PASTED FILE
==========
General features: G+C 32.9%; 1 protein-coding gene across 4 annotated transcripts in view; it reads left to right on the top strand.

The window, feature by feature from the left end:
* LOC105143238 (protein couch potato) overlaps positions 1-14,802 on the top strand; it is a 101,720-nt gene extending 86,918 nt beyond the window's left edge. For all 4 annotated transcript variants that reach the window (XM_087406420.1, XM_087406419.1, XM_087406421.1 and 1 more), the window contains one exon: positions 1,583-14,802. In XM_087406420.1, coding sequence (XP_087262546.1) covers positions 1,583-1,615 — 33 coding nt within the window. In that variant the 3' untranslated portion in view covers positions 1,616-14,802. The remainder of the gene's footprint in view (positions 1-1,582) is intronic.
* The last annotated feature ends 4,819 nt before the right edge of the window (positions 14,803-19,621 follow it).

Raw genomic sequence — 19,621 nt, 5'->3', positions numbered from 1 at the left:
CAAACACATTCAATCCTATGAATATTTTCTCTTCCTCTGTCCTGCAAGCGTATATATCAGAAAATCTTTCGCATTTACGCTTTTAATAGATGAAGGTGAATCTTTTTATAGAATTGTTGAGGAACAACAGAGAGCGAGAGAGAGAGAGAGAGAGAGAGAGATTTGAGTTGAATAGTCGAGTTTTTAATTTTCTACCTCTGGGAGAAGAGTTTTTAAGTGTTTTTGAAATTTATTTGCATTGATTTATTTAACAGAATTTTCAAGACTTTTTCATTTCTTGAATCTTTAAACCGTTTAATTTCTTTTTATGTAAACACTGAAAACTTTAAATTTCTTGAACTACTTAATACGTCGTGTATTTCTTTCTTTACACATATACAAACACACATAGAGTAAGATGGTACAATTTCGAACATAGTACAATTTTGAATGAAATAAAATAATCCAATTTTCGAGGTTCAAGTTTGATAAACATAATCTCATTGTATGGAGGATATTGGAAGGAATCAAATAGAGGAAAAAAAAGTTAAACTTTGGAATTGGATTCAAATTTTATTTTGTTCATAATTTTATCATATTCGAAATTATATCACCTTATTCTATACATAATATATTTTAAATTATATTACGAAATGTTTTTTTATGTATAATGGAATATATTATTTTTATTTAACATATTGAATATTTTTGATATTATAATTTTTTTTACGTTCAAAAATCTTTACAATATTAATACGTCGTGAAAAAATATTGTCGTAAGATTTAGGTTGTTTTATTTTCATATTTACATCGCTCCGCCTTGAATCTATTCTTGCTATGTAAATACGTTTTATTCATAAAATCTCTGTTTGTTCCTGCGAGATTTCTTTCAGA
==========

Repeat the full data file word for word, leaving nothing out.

General features: G+C 32.9%; 1 protein-coding gene across 4 annotated transcripts in view; it reads left to right on the top strand.

The window, feature by feature from the left end:
* LOC105143238 (protein couch potato) overlaps positions 1-14,802 on the top strand; it is a 101,720-nt gene extending 86,918 nt beyond the window's left edge. For all 4 annotated transcript variants that reach the window (XM_087406420.1, XM_087406419.1, XM_087406421.1 and 1 more), the window contains one exon: positions 1,583-14,802. In XM_087406420.1, coding sequence (XP_087262546.1) covers positions 1,583-1,615 — 33 coding nt within the window. In that variant the 3' untranslated portion in view covers positions 1,616-14,802. The remainder of the gene's footprint in view (positions 1-1,582) is intronic.
* The last annotated feature ends 4,819 nt before the right edge of the window (positions 14,803-19,621 follow it).

Raw genomic sequence — 19,621 nt, 5'->3', positions numbered from 1 at the left:
CAAACACATTCAATCCTATGAATATTTTCTCTTCCTCTGTCCTGCAAGCGTATATATCAGAAAATCTTTCGCATTTACGCTTTTAATAGATGAAGGTGAATCTTTTTATAGAATTGTTGAGGAACAACAGAGAGCGAGAGAGAGAGAGAGAGAGAGAGAGATTTGAGTTGAATAGTCGAGTTTTTAATTTTCTACCTCTGGGAGAAGAGTTTTTAAGTGTTTTTGAAATTTATTTGCATTGATTTATTTAACAGAATTTTCAAGACTTTTTCATTTCTTGAATCTTTAAACCGTTTAATTTCTTTTTATGTAAACACTGAAAACTTTAAATTTCTTGAACTACTTAATACGTCGTGTATTTCTTTCTTTACACATATACAAACACACATAGAGTAAGATGGTACAATTTCGAACATAGTACAATTTTGAATGAAATAAAATAATCCAATTTTCGAGGTTCAAGTTTGATAAACATAATCTCATTGTATGGAGGATATTGGAAGGAATCAAATAGAGGAAAAAAAAGTTAAACTTTGGAATTGGATTCAAATTTTATTTTGTTCATAATTTTATCATATTCGAAATTATATCACCTTATTCTATACATAATATATTTTAAATTATATTACGAAATGTTTTTTTATGTATAATGGAATATATTATTTTTATTTAACATATTGAATATTTTTGATATTATAATTTTTTTTACGTTCAAAAATCTTTACAATATTAATACGTCGTGAAAAAATATTGTCGTAAGATTTAGGTTGTTTTATTTTCATATTTACATCGCTCCGCCTTGAATCTATTCTTGCTATGTAAATACGTTTTATTCATAAAATCTCTGTTTGTTCCTGCGAGATTTCTTTCAGA